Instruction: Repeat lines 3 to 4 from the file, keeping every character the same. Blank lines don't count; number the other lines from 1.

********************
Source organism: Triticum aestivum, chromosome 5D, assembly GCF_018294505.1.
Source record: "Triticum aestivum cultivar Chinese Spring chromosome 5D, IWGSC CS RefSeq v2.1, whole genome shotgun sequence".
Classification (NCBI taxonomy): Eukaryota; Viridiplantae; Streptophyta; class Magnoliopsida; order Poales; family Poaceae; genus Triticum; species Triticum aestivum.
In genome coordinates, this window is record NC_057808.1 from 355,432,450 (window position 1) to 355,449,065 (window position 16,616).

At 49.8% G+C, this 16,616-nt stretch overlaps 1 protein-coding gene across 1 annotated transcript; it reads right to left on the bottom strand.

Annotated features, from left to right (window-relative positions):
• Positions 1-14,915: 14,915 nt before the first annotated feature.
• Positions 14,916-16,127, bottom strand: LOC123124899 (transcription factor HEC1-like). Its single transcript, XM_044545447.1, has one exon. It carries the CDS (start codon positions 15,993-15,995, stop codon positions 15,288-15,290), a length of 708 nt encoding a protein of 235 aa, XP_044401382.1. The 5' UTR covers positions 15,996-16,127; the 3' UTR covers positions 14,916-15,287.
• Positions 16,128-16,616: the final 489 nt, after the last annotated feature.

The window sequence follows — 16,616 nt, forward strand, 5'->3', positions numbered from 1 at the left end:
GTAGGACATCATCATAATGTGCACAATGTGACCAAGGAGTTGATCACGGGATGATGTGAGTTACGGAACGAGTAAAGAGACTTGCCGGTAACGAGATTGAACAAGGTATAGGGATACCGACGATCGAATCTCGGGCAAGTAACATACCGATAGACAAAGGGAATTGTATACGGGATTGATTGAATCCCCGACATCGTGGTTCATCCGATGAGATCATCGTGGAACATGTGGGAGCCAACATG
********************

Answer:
Classification (NCBI taxonomy): Eukaryota; Viridiplantae; Streptophyta; class Magnoliopsida; order Poales; family Poaceae; genus Triticum; species Triticum aestivum.
In genome coordinates, this window is record NC_057808.1 from 355,432,450 (window position 1) to 355,449,065 (window position 16,616).